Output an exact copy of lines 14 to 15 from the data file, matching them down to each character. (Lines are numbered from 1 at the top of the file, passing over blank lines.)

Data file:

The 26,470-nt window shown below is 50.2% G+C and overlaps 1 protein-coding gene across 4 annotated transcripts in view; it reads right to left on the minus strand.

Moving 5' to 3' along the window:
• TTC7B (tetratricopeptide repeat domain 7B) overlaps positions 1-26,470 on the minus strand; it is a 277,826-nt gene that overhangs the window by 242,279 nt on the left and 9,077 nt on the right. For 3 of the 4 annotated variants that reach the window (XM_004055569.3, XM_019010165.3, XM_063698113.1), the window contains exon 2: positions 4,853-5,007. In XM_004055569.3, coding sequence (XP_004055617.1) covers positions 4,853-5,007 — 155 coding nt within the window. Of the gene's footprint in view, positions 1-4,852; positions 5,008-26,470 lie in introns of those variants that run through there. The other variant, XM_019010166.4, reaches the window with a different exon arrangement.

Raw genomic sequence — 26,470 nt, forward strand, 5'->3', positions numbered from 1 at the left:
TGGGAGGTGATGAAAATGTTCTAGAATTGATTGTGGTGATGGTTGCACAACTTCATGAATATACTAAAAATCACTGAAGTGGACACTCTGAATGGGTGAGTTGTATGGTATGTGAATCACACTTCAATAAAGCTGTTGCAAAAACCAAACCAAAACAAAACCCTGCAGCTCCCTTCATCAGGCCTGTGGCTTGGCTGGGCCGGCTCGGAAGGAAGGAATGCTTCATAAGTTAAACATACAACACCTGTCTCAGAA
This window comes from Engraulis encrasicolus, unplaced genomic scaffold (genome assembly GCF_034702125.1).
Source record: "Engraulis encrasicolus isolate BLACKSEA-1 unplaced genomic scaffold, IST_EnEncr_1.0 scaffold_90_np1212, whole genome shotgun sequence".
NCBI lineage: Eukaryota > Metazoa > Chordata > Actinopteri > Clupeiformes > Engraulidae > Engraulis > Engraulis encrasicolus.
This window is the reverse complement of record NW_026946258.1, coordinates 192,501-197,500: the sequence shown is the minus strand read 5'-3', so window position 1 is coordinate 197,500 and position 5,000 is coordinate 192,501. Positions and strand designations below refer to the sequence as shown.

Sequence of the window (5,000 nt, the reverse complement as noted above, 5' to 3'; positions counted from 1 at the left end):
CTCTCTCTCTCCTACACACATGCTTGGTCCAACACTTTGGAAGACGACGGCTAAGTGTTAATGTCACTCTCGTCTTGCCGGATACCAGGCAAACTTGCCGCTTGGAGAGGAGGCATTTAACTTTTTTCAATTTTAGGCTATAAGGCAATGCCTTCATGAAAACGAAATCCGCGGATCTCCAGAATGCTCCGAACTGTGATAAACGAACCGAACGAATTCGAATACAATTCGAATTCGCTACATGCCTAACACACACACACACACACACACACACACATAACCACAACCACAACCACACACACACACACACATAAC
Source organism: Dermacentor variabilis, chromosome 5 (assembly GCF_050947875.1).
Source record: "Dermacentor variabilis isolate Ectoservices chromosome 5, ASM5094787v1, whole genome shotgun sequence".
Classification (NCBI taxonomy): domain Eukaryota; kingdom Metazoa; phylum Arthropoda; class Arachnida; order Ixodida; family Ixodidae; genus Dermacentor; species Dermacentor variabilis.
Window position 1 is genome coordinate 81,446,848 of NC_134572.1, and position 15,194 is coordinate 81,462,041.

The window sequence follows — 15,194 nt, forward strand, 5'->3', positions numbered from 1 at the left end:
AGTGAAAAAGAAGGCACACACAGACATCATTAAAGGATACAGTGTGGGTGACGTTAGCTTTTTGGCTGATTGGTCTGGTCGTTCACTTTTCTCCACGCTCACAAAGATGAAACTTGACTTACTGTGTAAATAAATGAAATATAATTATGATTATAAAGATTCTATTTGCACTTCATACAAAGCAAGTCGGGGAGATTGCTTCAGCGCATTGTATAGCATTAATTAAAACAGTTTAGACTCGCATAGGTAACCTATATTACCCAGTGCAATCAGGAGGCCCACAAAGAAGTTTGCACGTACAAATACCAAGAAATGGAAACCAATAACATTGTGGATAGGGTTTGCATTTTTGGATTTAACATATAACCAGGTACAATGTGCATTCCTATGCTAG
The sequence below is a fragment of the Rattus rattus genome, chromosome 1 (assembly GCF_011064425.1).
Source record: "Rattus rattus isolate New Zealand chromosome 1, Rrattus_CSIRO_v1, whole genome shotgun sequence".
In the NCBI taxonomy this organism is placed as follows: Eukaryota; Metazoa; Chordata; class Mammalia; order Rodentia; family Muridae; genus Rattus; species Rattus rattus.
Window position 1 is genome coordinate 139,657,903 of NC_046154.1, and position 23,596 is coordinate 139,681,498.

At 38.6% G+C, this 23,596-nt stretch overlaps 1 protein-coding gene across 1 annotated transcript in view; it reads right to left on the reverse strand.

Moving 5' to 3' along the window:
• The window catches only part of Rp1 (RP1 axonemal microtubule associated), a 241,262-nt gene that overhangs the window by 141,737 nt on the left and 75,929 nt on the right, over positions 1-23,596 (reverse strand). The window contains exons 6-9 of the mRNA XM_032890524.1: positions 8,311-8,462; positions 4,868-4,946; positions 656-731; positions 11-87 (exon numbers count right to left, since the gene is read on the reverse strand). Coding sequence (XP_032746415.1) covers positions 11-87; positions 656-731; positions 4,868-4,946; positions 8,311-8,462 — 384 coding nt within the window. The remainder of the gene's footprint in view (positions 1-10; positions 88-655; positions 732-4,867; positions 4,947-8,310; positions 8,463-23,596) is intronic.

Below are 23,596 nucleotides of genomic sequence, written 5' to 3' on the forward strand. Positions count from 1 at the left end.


Classification (NCBI taxonomy): domain Eukaryota; kingdom Metazoa; phylum Arthropoda; class Arachnida; order Ixodida; family Ixodidae; genus Dermacentor; species Dermacentor variabilis.
Window position 1 is genome coordinate 81,446,848 of NC_134572.1, and position 15,194 is coordinate 81,462,041.